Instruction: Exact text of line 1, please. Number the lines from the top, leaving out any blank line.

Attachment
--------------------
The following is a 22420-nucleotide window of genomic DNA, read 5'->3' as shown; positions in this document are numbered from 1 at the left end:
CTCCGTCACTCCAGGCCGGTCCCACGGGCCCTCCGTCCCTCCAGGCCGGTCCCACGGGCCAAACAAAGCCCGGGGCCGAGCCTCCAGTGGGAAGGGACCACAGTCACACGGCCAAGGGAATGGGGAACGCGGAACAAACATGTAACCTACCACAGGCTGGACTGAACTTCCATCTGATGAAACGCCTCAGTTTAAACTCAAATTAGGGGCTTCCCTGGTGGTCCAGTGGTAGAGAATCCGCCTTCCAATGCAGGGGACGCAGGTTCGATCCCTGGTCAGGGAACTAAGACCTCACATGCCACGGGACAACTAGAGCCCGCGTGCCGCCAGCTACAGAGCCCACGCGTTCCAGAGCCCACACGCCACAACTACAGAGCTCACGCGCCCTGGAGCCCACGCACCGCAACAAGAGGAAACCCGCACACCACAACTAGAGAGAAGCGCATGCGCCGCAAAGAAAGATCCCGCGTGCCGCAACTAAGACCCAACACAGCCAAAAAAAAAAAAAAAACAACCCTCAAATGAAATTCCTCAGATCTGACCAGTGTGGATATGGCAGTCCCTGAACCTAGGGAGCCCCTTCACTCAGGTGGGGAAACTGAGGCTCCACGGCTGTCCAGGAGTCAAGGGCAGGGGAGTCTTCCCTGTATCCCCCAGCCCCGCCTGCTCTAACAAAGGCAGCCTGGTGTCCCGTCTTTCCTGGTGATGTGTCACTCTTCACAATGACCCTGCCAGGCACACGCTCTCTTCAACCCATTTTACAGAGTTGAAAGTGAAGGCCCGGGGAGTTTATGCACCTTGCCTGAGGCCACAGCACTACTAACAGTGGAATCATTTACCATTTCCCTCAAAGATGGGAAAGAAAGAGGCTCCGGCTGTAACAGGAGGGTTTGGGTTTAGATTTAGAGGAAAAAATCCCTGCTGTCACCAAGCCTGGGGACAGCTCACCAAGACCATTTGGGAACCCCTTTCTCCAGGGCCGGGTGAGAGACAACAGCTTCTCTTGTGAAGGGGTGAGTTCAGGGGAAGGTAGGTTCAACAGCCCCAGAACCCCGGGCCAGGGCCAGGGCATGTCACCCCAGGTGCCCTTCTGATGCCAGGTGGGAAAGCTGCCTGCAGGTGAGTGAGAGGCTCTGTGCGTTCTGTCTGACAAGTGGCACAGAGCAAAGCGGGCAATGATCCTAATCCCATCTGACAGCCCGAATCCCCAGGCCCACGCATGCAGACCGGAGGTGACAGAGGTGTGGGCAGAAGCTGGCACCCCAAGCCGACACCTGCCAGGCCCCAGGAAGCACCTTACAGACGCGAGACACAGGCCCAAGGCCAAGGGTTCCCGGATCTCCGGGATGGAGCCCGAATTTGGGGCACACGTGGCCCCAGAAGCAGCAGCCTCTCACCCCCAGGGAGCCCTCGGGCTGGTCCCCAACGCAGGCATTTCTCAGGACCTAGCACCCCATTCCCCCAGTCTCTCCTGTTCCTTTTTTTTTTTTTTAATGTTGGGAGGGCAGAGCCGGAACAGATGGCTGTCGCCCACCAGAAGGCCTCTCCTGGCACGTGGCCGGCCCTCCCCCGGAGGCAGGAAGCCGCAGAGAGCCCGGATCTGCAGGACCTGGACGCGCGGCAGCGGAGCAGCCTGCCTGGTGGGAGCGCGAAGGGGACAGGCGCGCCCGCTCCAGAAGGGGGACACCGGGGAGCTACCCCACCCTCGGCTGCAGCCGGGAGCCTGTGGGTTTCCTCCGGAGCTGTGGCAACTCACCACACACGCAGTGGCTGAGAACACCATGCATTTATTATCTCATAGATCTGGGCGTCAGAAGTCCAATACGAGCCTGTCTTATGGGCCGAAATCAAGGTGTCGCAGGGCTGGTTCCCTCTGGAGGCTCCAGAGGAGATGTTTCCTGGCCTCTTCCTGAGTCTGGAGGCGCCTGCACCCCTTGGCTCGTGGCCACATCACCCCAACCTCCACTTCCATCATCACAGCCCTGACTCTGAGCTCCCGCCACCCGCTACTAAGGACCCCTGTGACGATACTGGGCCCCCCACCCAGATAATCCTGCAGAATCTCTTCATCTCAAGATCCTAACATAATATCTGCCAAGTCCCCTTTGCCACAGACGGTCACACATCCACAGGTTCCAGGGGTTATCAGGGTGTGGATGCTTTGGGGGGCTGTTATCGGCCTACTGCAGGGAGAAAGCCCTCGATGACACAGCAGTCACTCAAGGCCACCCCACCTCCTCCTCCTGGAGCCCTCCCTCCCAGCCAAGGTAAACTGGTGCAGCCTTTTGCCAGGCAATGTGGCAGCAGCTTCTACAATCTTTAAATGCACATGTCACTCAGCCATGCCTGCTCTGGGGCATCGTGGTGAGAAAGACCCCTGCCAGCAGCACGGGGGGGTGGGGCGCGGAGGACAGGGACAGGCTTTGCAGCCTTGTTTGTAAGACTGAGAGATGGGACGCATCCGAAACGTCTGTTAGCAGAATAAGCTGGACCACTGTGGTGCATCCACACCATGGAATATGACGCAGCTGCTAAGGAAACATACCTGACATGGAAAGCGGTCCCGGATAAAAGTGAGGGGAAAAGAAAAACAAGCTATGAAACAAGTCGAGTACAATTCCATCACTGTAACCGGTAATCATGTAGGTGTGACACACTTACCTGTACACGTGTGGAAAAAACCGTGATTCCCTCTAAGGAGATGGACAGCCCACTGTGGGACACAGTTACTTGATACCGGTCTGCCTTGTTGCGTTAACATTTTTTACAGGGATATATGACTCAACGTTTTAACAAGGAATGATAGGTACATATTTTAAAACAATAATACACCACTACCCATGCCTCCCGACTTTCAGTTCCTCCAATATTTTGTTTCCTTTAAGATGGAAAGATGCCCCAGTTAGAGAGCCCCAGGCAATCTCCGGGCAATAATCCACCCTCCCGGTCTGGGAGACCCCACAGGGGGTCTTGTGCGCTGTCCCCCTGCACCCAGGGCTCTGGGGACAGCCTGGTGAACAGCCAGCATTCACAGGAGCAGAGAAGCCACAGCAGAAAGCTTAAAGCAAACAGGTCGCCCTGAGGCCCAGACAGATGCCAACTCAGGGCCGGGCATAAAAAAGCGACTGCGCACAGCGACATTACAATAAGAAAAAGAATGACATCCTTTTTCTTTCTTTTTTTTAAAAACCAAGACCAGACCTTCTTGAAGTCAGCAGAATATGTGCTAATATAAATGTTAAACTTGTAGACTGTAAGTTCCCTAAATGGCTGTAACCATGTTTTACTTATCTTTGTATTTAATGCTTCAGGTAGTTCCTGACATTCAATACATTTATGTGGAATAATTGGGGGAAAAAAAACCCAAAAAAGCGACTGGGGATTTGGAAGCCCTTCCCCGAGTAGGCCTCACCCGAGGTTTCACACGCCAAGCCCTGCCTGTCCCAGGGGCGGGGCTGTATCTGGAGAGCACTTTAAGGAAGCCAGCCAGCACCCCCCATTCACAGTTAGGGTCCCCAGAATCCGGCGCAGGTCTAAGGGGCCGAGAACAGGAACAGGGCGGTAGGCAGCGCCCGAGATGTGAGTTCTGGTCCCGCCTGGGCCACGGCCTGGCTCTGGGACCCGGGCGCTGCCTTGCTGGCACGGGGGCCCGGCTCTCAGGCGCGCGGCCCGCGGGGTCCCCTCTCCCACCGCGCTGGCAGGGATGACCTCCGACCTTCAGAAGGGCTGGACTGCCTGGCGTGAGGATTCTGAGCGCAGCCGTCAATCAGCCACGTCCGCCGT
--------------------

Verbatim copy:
The following is a 22420-nucleotide window of genomic DNA, read 5'->3' as shown; positions in this document are numbered from 1 at the left end: